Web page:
The Highest Orlando Bloom Motion pictures

Neill Blomkamp’s Gran Turismo marks Orlando Bloom‘s first major movie since 2014’s The Hobbit: The Battle of the Five Armies. Bloom has starred in or appeared in various projects since then, including the TV series Carnival Row, but nothing of this magnitude.

We decided to look back on his film portfolio and highlight a few of his best roles. Here they are, listed by release date:

The Lord of the Rings Ultimate Trilogy Trailer 2012 HD

The Lord of the Rings (2001-2003) – Legolas

I watch Peter Jackson’s dazzling The Lord of the Rings trilogy every year, and it never gets old.

Bloom is perfectly cast as Legolas, the kick-ass elf warrior who joins the Fellowship to destroy the One Ring. He’s effortlessly cool, cunning, and brave, yes, but also more multifaceted than your average hero. Legolas’ relationship with the dwarf Gimli gives him a compelling character arc, while several standout sequences prevent the elf from fading into the background, even as the films progressively shift the story’s focus.

Oh yeah, and The Hobbit films also exist. But let’s move on, shall we?

Black Hawk Down (2001) Official Trailer 1 - Ewan McGregor Movie

Black Hawk Down (2001) – Blackburn

Bloom’s role in Black Hawk Down is relatively minor but significant. As the very young Blackburn, he bursts onto the screen with a lot of enthusiasm. However, his character is discarded early on after a routine military operation goes awry, resulting in a chaotic situation in Mogadishu. He certainly leaves an impression during his brief screen time.

Pirates of the Caribbean: The Curse of the Black Pearl Official Trailer 1 (2003) HD

Pirates of the Caribbean (2003-2007) – Will Turner

No, the later Pirates films don’t count. While I don’t consider Gore Verbinski’s original trilogy classics, they still offer the kind of old-school breezy fun sorely lacking in modern-day blockbusters.

Bloom essentially plays the straight man to Johnny Depp’s iconic Jack Sparrow. He delivers a strong performance, infusing Will Turner with charisma and unapologetic nobility. No, Turner doesn’t come close to matching Legolas in terms of legendary movie characters. But the fact that he remains memorable even alongside perhaps one of the most recognizable characters in movie history is a victory in itself.

Also, how many actors can claim two highly successful franchises throughout their careers? Bloom may not have reached megastar status like Harrison Ford, Denzel Washington, or Johnny Depp, but he enjoyed a solid run at the top of the charts for nearly a decade.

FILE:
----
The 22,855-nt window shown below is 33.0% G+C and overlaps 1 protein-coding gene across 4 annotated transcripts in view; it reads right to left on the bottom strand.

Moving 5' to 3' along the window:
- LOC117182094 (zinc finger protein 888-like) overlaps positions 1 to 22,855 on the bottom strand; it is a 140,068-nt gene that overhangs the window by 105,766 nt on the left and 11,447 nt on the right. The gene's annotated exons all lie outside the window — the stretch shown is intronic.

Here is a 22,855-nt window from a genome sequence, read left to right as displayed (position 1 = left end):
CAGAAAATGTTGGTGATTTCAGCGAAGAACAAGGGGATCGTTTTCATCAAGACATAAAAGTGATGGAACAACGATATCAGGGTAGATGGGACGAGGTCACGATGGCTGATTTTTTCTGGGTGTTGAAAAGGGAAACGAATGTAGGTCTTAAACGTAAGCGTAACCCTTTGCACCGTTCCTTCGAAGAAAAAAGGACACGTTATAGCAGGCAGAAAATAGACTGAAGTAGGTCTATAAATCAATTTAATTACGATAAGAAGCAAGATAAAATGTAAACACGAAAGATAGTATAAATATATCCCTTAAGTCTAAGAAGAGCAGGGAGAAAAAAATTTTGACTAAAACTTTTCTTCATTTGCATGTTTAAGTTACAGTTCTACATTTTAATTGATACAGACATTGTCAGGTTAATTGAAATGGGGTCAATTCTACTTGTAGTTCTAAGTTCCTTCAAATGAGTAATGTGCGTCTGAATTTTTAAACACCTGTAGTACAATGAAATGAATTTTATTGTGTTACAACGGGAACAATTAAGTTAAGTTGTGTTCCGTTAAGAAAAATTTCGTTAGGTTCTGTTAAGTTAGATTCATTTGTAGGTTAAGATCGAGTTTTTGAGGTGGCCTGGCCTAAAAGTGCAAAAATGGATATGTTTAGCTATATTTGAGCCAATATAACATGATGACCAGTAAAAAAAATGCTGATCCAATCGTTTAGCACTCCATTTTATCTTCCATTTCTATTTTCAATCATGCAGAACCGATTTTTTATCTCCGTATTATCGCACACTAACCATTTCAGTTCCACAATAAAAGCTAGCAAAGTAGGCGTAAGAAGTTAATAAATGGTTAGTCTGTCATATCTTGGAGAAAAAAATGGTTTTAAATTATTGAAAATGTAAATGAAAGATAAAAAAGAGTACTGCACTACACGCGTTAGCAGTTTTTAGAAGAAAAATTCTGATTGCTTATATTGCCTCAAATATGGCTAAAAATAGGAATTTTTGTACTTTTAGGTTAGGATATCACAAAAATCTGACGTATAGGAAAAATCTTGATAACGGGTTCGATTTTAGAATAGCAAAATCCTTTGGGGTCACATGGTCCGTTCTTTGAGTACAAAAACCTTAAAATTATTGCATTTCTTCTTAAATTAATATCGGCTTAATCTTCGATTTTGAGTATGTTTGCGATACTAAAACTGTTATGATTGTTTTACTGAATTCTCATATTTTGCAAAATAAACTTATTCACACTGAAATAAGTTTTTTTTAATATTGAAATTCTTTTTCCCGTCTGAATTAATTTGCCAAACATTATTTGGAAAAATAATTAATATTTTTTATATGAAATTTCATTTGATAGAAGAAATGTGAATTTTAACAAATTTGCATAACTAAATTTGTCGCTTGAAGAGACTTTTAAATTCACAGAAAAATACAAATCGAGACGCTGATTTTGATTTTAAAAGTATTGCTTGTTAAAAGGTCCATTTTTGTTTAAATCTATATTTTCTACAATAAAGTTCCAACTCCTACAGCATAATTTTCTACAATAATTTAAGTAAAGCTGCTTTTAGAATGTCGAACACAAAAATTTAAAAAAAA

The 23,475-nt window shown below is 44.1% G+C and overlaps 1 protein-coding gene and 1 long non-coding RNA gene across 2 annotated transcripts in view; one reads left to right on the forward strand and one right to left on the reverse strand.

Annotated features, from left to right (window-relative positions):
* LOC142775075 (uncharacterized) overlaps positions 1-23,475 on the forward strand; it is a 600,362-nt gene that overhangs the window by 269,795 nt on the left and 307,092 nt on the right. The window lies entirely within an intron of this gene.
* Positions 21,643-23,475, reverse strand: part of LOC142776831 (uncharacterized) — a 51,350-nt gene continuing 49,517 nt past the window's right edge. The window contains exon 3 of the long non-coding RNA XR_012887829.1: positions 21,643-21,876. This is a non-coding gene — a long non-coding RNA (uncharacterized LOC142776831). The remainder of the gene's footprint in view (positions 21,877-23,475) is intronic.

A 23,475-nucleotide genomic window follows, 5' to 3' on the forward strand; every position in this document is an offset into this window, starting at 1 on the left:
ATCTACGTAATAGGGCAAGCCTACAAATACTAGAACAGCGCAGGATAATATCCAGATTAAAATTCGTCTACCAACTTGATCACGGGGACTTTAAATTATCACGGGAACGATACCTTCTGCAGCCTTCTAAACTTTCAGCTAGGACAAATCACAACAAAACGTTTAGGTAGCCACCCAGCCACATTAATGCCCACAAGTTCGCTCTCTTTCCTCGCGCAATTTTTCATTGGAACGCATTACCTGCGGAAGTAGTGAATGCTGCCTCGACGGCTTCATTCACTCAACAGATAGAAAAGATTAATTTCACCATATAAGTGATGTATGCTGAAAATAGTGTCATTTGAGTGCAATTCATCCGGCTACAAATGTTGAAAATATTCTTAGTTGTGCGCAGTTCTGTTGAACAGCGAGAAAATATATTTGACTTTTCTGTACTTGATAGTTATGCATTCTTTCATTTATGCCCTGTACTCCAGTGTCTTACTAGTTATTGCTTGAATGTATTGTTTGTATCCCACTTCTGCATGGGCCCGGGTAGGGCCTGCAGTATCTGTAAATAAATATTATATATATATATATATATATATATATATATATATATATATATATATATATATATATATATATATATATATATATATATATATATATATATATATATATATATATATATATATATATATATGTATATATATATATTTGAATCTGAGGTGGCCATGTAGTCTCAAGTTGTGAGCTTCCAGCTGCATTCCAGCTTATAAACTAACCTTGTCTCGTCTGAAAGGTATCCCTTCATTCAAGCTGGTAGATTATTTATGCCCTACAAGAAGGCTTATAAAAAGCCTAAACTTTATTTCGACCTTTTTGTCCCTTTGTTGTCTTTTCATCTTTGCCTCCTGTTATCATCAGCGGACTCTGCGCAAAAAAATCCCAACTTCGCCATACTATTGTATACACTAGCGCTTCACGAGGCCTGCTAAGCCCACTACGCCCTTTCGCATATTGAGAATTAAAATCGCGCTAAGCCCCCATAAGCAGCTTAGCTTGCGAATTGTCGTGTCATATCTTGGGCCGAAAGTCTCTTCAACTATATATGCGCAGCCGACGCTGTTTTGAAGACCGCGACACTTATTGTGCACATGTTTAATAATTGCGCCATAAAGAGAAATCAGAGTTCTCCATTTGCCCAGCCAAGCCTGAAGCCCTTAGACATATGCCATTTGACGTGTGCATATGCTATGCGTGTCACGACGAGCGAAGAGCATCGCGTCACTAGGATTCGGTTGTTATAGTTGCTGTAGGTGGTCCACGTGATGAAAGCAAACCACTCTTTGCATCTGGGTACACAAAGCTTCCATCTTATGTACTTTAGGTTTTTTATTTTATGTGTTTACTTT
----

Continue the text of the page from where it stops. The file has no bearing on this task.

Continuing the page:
Troy - Original Theatrical Trailer

Troy (2004) – Paris

After establishing himself as the noble Legolas in LOTR and the heroic Will Turner in Pirates of the Caribbean: The Curse of the Black Pearl, Bloom effectively played against type in Wolfgang Petersen’s sword-and-sandals epic Troy. The actor delivers perhaps his best performance as the brash, brave, but ultimately cowardly Paris, a young man too consumed by love to grasp the consequences of his actions—well, it’s Diane Kruger. I get it. Nevertheless, his ill-fated love affair triggers a brutal war at the gates of Troy, where heroes like surfer bro Achilles (Brad Pitt) and stoic Hector (Eric Bana) engage in stunningly choreographed combat.

Bloom holds his own against the larger-than-life performances of Pitt and Bana and seizes a few crucial scenes that allow him to showcase his acting prowess. He deserved more roles of this caliber, where he could exhibit his skills without bearing the entire weight of the film.

Kingdom of Heaven (2005) Trailer #1 | Movieclips Classic Trailers

Kingdom of Heaven (2005) – Balian de Ibelin

Hollywood attempted to propel Bloom into stardom in 2005 with roles in Cameron Crowe’s misguided Elizabethtown and Ridley Scott’s epic Kingdom of Heaven. Unfortunately, both films underperformed at the box office.

Nonetheless, Kingdom of Heaven found a new life on home video following the release of Scott’s Director’s Cut, which added nearly an hour of additional content to enrich essential character arcs and imbue the 12th-century adventure with greater emotional depth. And yes, the new cut is impressive. Featuring some of Scott’s finest direction and exceptionally crafted set pieces, Kingdom of Heaven soars on the strength of William Monahan’s solid screenplay. While some may take issue with the narrative shortcuts that place Bloom’s Balian de Ibelin in extraordinary circumstances, I’m forgiving of these plot conveniences given the story’s expansive scope. It’s a big-picture tale.

Bloom’s performance is decent but unexceptional. He looks the part and broods with the best of them, yet I never fully buy into his portrayal of Balian. It’s not terrible—his performance is serviceable, getting the job done—but a more compelling actor would have elevated the film to even greater heights.

As it stands, Kingdom of Heaven: The Director’s Cut ranks as the fourth-best film in Bloom’s career, following the LOTR trilogy. Scott at least offered him a chance to showcase his talents, which is why this makes our list as one of the best Orlando Bloom movies.